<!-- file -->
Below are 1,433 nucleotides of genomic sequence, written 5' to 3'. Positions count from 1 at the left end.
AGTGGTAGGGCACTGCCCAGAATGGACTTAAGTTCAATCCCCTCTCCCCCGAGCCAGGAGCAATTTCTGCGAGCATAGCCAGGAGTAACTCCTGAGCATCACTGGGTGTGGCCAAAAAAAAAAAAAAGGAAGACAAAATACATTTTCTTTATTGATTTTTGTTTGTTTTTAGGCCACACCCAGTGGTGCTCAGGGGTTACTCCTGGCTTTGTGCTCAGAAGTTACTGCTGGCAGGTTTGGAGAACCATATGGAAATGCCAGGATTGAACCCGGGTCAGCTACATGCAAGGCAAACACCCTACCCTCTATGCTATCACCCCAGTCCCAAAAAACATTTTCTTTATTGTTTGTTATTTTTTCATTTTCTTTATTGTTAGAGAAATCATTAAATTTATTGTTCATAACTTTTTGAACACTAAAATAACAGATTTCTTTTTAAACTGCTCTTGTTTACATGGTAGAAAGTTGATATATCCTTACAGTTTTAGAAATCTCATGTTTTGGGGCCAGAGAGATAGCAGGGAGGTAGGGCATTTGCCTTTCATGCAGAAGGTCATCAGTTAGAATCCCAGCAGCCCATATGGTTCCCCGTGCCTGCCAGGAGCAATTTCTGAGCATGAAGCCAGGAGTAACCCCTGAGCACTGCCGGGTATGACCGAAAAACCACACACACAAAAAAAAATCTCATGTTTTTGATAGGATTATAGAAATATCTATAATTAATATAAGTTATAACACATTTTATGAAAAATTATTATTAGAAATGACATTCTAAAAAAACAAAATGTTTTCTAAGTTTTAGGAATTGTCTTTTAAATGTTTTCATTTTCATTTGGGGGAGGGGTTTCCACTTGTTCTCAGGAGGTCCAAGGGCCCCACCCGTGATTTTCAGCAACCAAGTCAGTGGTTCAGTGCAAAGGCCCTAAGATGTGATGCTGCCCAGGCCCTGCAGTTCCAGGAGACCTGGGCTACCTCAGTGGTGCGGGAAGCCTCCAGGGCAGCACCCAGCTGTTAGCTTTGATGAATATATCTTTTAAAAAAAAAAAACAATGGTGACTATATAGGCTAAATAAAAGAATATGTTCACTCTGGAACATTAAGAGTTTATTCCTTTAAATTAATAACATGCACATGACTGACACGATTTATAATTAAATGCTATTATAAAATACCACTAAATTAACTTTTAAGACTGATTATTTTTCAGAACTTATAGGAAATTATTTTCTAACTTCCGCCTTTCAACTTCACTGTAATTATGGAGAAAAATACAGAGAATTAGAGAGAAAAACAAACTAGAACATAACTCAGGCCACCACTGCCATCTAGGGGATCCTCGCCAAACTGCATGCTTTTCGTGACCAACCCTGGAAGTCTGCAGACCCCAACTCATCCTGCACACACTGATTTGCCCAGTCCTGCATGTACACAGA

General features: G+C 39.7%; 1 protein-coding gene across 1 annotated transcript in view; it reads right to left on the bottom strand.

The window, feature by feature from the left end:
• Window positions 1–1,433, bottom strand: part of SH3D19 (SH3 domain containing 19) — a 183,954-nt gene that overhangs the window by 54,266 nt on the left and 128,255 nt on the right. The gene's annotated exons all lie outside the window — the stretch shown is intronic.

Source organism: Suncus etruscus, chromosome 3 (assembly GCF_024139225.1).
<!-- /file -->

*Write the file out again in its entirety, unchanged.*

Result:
Below are 1,433 nucleotides of genomic sequence, written 5' to 3'. Positions count from 1 at the left end.
AGTGGTAGGGCACTGCCCAGAATGGACTTAAGTTCAATCCCCTCTCCCCCGAGCCAGGAGCAATTTCTGCGAGCATAGCCAGGAGTAACTCCTGAGCATCACTGGGTGTGGCCAAAAAAAAAAAAAAGGAAGACAAAATACATTTTCTTTATTGATTTTTGTTTGTTTTTAGGCCACACCCAGTGGTGCTCAGGGGTTACTCCTGGCTTTGTGCTCAGAAGTTACTGCTGGCAGGTTTGGAGAACCATATGGAAATGCCAGGATTGAACCCGGGTCAGCTACATGCAAGGCAAACACCCTACCCTCTATGCTATCACCCCAGTCCCAAAAAACATTTTCTTTATTGTTTGTTATTTTTTCATTTTCTTTATTGTTAGAGAAATCATTAAATTTATTGTTCATAACTTTTTGAACACTAAAATAACAGATTTCTTTTTAAACTGCTCTTGTTTACATGGTAGAAAGTTGATATATCCTTACAGTTTTAGAAATCTCATGTTTTGGGGCCAGAGAGATAGCAGGGAGGTAGGGCATTTGCCTTTCATGCAGAAGGTCATCAGTTAGAATCCCAGCAGCCCATATGGTTCCCCGTGCCTGCCAGGAGCAATTTCTGAGCATGAAGCCAGGAGTAACCCCTGAGCACTGCCGGGTATGACCGAAAAACCACACACACAAAAAAAAATCTCATGTTTTTGATAGGATTATAGAAATATCTATAATTAATATAAGTTATAACACATTTTATGAAAAATTATTATTAGAAATGACATTCTAAAAAAACAAAATGTTTTCTAAGTTTTAGGAATTGTCTTTTAAATGTTTTCATTTTCATTTGGGGGAGGGGTTTCCACTTGTTCTCAGGAGGTCCAAGGGCCCCACCCGTGATTTTCAGCAACCAAGTCAGTGGTTCAGTGCAAAGGCCCTAAGATGTGATGCTGCCCAGGCCCTGCAGTTCCAGGAGACCTGGGCTACCTCAGTGGTGCGGGAAGCCTCCAGGGCAGCACCCAGCTGTTAGCTTTGATGAATATATCTTTTAAAAAAAAAAAACAATGGTGACTATATAGGCTAAATAAAAGAATATGTTCACTCTGGAACATTAAGAGTTTATTCCTTTAAATTAATAACATGCACATGACTGACACGATTTATAATTAAATGCTATTATAAAATACCACTAAATTAACTTTTAAGACTGATTATTTTTCAGAACTTATAGGAAATTATTTTCTAACTTCCGCCTTTCAACTTCACTGTAATTATGGAGAAAAATACAGAGAATTAGAGAGAAAAACAAACTAGAACATAACTCAGGCCACCACTGCCATCTAGGGGATCCTCGCCAAACTGCATGCTTTTCGTGACCAACCCTGGAAGTCTGCAGACCCCAACTCATCCTGCACACACTGATTTGCCCAGTCCTGCATGTACACAGA

General features: G+C 39.7%; 1 protein-coding gene across 1 annotated transcript in view; it reads right to left on the bottom strand.

The window, feature by feature from the left end:
• Window positions 1–1,433, bottom strand: part of SH3D19 (SH3 domain containing 19) — a 183,954-nt gene that overhangs the window by 54,266 nt on the left and 128,255 nt on the right. The gene's annotated exons all lie outside the window — the stretch shown is intronic.

Source organism: Suncus etruscus, chromosome 3 (assembly GCF_024139225.1).